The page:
Cup of oat milk next to oats on a blue background

The 5 Healthiest Oat Milk Brands, According to a Registered Dietitian

The best (and worst) options on grocery store shelves.

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Step aside dairy, soy, and almond milk—oat milk is revered as being the creamiest “milk” option on the block. This plant-based milk substitute is slightly sweet, mixes well in coffee, and froths just like dairy milk. And arguably one of the tastiest options for people with nut or dairy allergies or lactose intolerance. But is oat milk good for you? Here’s everything you need to know, including the healthiest oat milk options available on grocery store shelves.

Is Oat Milk Healthy?

In comparison to dairy and other plant-based milks, oat milk is at the back of the pack when it comes to nutrition. Soy and hemp milk (assuming they are unsweetened) tend to be the “healthiest” plant-based milks on the market because their protein content is comparable to dairy milk and they both contain a good amount of vitamins and minerals. 

Like nut milk, oat milk is low in protein; and, unlike soy, hemp, and nut milks, oat milk is high in carbohydrates (thanks to the oats it’s made with). One serving of oat milk contains anywhere from 16 to 20 grams of carbohydrates which is comparable to a slice of bread. 

There’s nothing wrong with drinking your carbs, but if you are using oat milk with an already carbohydrate-rich meal like cereal or oatmeal, the overall carb load is a potential blood sugar spike and crash waiting to happen. For this reason, it’s best to pair carbs with other milks, and save oat milk for your coffee or a protein shake.

How to Choose the Healthiest Oat Milk

Some oat milks are healthier than others. Here’s what to look for:

Low in added sugar

Since oats are made up of long chains of carbohydrates that ultimately break down into sugar, oat milk typically contains several grams of total sugar. During processing, some brands also use enzymes to break down their oats—a process that creates even more sugar. These sugars are listed as added sugars; which is why some oat milks have added sugars listed on the label, but no sugar listed in their ingredients list. 

In addition, some companies will add even more sugar—typically in the form of cane sugar—to oat milk for added sweetness and flavor. It’s these added sugars you want to look out for—they’ve been linked to everything from inflammation to obesity (1, 2). 

The American Heart Association (AHA) recommends men consume no more than 36 grams of added sugar a day (3). Oat milk with zero grams of added sugar is best; however, if your only options contain added sugar, steer clear of sweeteners in the ingredients list if possible. Aim to keep total sugar (or sugar in any form) under eight grams per serving.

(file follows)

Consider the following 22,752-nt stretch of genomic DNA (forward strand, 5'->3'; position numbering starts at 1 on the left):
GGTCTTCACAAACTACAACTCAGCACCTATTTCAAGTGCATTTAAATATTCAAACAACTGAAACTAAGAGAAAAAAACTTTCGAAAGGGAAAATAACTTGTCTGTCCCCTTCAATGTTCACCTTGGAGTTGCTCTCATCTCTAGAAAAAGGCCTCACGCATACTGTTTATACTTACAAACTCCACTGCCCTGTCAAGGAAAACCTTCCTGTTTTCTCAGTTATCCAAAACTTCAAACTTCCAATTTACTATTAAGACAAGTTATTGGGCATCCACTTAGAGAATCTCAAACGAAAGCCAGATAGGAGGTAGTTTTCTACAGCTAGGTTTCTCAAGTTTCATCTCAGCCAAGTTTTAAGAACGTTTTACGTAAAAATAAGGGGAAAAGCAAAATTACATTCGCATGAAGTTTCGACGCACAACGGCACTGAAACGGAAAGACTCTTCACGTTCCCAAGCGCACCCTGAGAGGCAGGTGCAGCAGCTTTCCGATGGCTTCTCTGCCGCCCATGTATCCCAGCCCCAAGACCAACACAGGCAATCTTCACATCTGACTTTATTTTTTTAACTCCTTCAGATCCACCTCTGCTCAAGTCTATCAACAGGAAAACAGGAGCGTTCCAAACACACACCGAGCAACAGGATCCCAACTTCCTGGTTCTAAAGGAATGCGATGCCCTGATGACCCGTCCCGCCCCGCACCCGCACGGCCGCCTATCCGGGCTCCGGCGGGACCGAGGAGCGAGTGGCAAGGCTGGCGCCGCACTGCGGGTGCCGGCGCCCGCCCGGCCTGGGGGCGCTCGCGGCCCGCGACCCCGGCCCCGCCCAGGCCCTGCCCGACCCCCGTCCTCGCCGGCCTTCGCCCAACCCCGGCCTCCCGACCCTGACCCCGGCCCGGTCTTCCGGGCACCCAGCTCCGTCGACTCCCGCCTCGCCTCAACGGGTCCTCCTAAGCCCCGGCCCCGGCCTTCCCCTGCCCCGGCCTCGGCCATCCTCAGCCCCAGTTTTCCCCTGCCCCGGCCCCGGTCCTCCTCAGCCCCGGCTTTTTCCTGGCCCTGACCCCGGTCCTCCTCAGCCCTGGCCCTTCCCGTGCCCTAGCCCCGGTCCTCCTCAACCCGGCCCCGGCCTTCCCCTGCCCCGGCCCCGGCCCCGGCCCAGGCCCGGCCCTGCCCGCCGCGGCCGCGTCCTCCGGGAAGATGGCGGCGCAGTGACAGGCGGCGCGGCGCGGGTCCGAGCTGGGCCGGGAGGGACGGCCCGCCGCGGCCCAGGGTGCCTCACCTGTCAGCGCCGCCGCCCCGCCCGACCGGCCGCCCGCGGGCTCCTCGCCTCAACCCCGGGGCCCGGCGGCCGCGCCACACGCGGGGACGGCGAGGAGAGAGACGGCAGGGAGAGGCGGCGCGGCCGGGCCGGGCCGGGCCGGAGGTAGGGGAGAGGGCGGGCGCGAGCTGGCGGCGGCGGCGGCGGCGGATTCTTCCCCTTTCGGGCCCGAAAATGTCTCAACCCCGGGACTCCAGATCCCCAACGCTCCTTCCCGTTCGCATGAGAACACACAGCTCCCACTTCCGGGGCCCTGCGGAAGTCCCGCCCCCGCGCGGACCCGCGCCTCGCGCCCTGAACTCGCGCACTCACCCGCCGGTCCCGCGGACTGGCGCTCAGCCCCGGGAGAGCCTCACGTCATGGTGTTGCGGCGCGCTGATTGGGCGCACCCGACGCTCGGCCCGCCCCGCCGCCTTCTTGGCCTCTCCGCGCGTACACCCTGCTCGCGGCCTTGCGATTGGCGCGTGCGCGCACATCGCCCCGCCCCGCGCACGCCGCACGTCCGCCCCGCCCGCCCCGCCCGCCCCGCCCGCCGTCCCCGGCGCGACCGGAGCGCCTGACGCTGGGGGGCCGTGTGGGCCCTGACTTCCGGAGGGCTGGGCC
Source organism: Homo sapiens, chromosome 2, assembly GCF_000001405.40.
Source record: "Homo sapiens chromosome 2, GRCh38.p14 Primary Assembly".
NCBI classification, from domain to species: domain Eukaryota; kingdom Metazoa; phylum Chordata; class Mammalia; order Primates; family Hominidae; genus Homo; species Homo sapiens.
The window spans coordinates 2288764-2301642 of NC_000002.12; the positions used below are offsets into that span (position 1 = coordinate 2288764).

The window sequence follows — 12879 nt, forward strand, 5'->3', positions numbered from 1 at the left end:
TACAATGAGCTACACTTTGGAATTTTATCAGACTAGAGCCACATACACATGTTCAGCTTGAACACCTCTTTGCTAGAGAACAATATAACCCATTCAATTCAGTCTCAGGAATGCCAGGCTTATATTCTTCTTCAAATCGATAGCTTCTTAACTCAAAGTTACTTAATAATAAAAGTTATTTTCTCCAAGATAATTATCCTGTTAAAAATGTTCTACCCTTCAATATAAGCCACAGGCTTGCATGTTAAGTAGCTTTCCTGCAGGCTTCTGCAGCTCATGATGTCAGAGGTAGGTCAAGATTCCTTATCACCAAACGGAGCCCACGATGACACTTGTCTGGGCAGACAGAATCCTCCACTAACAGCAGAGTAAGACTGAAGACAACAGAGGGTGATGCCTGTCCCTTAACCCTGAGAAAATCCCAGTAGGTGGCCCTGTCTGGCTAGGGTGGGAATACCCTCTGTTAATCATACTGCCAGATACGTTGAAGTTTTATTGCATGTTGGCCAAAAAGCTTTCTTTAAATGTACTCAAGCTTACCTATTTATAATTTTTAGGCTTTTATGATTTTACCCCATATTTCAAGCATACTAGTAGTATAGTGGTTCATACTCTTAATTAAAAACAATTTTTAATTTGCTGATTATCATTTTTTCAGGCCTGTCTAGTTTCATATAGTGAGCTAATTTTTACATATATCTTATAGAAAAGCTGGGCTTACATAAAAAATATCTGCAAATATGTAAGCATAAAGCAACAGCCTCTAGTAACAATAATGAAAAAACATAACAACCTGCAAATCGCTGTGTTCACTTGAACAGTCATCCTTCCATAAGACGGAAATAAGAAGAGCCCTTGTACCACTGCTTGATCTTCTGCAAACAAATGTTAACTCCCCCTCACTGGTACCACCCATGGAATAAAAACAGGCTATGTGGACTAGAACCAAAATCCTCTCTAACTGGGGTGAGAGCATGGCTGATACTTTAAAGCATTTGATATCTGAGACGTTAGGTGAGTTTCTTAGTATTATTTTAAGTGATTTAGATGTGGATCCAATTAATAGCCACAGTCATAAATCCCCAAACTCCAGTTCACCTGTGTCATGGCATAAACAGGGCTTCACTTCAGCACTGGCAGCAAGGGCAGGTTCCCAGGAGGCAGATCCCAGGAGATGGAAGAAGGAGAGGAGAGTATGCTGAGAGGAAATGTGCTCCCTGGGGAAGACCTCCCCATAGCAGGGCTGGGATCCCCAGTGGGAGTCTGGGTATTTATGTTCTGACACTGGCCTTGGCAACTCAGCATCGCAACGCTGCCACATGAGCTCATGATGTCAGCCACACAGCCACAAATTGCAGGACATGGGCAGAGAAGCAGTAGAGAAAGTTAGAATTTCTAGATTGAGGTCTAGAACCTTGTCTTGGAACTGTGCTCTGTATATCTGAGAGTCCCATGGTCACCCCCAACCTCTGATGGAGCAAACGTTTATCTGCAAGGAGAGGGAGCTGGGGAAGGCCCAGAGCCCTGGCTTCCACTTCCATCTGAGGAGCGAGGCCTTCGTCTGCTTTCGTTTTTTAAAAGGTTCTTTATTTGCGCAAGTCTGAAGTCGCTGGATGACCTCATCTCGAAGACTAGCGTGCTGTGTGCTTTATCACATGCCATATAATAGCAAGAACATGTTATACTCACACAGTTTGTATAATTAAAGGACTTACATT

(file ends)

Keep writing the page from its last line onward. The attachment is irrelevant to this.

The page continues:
No added oils

Many oat milks have seed oils—like canola or sunflower oil—added to them to improve the texture and mouthfeel of the milk. While these oils are not innately harmful, there is such a thing as too much of a good thing. 

Sunflower oil and canola oil are rich in omega-6 fatty acids and research shows that most Americans consume far too many omega-6 fatty acids and not enough omega-3 fatty acids—a combo that can lead to inflammation (4). 

If you consume oat milk regularly, choose a product without added plant oils to prevent a higher intake of omega-6 fatty acids.

Fortified with nutrients

One of the main issues with plant-based milk is that compared to dairy milk, vegan milk is often very low in vitamins and minerals. Oat milk is no exception. Some oat milk brands will add calcium, vitamin D, vitamin A, and vitamin B12 to their products to make them comparable to dairy milk, but it’s the exception, not the rule. 

If you eat a balanced, varied diet, you probably don‘t need to worry about the lack of nutrients in plant-based milk. However, if you have a fairly limited diet, it is important to look for oat milk that is fortified with nutrients.

Glyphosate free

Glyphosate is one of the most commonly used herbicides in the world (5). In recent years, the company that created the herbicide known as RoundUp—which uses glyphosate as its main ingredient—has been sued for its role in causing harmful diseases such as cancer. 

In 2015, the International Agency for Research on Cancer (IARC) named glyphosate as probably carcinogenic to humans (6). According to the Environmental Working Group (EWG), a nonprofit and nonpartisan organization, glyphosate has been found in numerous types of cereal, particularly oat-based products (7). 

In response to glyphosate concerns, a third-party testing agency known as The Detox Project offers a Glyphosate Residue Free certification for products that have been tested and proven to be glyphosate-free. It’s worthwhile to look for glyphosate-free products if you drink oat milk daily; however, if you are only an occasional oat milk drinker, you probably don’t need to worry.

5 Healthiest Oat Milk Brands

Taking all of the above into consideration, here are the healthiest oat milk brands on the market.

The Unhealthiest Oat Milk Brands to Avoid

The worst oat milk brands simply contain a high amount of added sugar in a single serving. You’ll be hard-pressed to find a flavored option that doesn’t have added sugar. For instance, Planet Oat Chocolate Oat Milk contains 11 grams of added sugar, and Chobani Vanilla Oat Milk contains 9 grams. But even plain versions can contain a sneaky amount of sugar. Pacific Foods Organic Oat Milk, for example, contains 17 grams of added sugar in one serving.